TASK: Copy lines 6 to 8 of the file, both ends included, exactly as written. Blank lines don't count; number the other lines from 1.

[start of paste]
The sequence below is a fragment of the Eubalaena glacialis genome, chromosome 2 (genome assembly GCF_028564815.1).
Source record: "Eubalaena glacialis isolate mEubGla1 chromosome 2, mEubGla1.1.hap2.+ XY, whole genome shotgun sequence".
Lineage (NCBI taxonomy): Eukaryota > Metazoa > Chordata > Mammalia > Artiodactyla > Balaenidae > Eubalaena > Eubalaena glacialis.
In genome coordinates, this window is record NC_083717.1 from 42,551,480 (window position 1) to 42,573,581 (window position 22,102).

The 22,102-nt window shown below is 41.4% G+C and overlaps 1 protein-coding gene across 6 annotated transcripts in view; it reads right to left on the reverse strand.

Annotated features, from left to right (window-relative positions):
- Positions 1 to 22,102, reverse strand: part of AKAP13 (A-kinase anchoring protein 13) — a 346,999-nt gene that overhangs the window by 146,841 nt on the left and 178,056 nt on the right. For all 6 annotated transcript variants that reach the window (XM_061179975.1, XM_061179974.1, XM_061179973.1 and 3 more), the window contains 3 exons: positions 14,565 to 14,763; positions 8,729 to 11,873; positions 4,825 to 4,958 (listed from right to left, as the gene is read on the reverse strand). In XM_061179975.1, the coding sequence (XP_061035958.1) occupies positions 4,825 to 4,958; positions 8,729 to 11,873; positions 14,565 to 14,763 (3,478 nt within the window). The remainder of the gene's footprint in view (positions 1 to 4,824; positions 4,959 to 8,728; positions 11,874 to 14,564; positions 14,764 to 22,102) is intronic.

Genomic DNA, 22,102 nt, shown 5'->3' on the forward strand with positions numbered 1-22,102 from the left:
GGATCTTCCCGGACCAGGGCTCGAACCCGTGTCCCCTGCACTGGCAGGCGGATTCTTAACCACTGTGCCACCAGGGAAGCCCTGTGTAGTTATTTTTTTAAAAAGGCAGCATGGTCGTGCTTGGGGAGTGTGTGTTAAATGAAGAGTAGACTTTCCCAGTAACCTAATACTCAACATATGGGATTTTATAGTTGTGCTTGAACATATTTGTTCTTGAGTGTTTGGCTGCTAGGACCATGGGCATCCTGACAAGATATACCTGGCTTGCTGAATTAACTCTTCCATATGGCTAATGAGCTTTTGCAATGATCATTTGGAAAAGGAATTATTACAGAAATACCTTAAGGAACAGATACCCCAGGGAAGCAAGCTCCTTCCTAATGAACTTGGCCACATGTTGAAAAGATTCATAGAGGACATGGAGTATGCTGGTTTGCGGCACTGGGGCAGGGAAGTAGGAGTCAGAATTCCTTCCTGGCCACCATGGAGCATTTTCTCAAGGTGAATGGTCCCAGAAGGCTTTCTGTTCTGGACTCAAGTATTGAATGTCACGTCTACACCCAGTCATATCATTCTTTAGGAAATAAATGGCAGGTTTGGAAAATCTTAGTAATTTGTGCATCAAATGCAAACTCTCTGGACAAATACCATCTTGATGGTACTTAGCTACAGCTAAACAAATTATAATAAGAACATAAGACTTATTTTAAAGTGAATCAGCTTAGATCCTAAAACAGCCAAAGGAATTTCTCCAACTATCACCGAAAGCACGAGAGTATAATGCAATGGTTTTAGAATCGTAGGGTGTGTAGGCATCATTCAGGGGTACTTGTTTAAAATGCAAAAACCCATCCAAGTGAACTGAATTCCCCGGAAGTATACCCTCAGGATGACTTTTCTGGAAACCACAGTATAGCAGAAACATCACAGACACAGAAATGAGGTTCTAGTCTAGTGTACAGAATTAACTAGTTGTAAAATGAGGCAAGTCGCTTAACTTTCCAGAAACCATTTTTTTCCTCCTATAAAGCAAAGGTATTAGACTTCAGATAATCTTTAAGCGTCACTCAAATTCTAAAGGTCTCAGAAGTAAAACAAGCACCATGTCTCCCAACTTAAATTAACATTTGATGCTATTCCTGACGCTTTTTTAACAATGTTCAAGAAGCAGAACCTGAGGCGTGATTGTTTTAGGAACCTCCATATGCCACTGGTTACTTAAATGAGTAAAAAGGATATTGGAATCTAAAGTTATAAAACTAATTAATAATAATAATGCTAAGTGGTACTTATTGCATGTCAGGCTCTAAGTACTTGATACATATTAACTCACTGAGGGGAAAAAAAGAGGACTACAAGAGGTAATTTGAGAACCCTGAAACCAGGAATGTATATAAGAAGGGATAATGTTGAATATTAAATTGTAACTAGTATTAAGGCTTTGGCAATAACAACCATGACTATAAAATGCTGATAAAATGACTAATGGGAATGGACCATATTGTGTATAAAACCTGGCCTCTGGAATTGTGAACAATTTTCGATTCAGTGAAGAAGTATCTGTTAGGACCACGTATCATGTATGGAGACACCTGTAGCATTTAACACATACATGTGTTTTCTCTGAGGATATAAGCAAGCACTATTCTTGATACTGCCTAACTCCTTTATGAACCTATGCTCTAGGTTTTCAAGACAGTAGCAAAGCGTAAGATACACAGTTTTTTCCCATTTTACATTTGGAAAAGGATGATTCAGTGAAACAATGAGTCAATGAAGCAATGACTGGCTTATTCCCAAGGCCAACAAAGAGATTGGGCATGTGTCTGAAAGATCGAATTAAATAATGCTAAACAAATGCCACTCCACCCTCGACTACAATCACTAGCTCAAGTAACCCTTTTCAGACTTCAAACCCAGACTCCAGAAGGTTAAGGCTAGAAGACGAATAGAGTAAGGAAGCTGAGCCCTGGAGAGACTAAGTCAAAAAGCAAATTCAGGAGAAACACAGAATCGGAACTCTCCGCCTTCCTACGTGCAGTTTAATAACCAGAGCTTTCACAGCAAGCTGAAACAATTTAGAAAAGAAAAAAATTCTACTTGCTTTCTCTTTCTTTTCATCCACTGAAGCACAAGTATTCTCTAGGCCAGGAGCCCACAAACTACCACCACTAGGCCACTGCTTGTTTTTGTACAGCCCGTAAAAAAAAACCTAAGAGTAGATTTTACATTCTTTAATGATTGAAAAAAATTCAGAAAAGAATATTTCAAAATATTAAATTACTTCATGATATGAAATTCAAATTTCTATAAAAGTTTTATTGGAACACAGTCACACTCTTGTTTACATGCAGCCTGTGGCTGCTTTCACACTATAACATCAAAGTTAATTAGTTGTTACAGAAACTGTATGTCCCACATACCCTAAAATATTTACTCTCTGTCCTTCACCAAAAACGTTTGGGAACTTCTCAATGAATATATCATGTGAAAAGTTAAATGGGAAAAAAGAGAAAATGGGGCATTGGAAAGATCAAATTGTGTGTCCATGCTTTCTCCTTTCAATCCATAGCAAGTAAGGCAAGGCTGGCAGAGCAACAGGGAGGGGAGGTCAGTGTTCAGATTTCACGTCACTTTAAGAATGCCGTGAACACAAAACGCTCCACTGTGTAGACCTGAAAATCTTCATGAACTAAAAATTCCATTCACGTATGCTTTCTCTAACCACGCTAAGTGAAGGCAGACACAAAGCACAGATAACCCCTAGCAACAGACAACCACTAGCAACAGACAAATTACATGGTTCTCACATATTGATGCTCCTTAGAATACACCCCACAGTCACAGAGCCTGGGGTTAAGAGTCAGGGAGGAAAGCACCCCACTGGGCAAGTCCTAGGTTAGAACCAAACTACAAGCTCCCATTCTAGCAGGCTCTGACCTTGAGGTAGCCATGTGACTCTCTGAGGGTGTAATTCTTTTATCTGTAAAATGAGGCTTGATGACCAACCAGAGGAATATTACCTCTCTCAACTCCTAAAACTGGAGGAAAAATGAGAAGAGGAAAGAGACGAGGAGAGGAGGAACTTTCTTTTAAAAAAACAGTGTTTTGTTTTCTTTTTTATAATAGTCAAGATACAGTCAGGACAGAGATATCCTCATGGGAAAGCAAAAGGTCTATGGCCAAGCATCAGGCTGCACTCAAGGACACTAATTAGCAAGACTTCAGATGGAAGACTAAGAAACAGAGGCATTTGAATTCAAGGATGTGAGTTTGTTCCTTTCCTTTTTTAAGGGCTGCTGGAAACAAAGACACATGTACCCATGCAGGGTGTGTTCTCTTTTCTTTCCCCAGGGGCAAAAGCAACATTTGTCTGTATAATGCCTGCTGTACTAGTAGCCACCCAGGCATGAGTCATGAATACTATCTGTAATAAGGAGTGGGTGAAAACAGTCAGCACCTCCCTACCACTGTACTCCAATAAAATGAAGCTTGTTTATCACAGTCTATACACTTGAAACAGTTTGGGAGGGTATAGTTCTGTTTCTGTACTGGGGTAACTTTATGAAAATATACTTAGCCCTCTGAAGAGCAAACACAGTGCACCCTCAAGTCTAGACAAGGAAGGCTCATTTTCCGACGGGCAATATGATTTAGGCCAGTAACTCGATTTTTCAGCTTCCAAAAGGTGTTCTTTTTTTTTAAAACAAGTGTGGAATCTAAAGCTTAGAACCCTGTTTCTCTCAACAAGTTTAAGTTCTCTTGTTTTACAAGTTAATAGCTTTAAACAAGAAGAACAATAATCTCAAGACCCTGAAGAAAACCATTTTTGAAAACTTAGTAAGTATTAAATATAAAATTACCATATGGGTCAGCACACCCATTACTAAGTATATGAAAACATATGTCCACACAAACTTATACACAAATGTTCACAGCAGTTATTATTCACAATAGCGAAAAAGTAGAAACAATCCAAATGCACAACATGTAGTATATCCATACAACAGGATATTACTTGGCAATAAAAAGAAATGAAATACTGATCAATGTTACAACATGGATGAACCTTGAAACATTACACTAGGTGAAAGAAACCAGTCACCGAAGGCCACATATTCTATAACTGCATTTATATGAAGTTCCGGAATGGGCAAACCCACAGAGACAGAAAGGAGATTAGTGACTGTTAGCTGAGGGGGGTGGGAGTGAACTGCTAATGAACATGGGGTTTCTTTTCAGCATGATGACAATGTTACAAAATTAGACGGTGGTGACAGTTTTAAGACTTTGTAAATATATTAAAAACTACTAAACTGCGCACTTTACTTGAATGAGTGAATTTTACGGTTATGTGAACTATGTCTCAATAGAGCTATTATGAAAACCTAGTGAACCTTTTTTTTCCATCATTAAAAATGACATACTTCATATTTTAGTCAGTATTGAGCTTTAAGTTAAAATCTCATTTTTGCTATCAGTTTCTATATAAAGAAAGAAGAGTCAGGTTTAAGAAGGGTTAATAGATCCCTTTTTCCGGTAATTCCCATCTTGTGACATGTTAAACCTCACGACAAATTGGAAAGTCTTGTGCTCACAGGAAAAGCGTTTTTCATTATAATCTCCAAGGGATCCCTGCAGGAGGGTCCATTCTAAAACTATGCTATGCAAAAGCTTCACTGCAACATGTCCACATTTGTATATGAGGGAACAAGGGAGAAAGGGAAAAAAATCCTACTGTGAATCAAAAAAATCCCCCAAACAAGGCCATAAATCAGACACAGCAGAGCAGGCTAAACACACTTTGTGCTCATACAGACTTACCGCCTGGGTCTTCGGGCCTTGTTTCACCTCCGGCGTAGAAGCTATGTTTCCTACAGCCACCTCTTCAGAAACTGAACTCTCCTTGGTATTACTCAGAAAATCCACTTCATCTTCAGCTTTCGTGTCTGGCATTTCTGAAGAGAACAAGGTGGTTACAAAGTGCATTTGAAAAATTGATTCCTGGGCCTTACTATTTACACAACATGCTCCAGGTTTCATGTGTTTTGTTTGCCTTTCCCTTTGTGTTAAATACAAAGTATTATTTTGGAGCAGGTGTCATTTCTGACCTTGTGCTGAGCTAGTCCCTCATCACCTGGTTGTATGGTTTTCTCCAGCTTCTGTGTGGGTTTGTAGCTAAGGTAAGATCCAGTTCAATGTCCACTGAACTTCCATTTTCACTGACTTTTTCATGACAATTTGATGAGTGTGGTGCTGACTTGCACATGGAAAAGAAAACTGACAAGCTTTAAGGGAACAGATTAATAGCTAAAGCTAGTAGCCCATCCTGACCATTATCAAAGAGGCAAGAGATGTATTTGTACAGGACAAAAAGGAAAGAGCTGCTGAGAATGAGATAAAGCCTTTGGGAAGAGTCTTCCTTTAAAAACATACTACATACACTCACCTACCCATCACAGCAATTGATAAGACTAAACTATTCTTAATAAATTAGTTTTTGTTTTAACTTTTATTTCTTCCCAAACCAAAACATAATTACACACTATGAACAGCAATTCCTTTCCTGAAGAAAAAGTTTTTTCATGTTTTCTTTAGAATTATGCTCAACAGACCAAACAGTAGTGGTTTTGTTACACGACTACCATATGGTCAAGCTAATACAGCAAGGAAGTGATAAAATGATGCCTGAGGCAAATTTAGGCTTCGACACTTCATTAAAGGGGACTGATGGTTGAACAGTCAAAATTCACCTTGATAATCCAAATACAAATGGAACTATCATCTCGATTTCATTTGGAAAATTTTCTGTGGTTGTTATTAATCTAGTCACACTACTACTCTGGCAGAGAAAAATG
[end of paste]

Annotated features, from left to right (window-relative positions):
- Positions 1 to 22,102, reverse strand: part of AKAP13 (A-kinase anchoring protein 13) — a 346,999-nt gene that overhangs the window by 146,841 nt on the left and 178,056 nt on the right. For all 6 annotated transcript variants that reach the window (XM_061179975.1, XM_061179974.1, XM_061179973.1 and 3 more), the window contains 3 exons: positions 14,565 to 14,763; positions 8,729 to 11,873; positions 4,825 to 4,958 (listed from right to left, as the gene is read on the reverse strand). In XM_061179975.1, the coding sequence (XP_061035958.1) occupies positions 4,825 to 4,958; positions 8,729 to 11,873; positions 14,565 to 14,763 (3,478 nt within the window). The remainder of the gene's footprint in view (positions 1 to 4,824; positions 4,959 to 8,728; positions 11,874 to 14,564; positions 14,764 to 22,102) is intronic.

Genomic DNA, 22,102 nt, shown 5'->3' on the forward strand with positions numbered 1-22,102 from the left: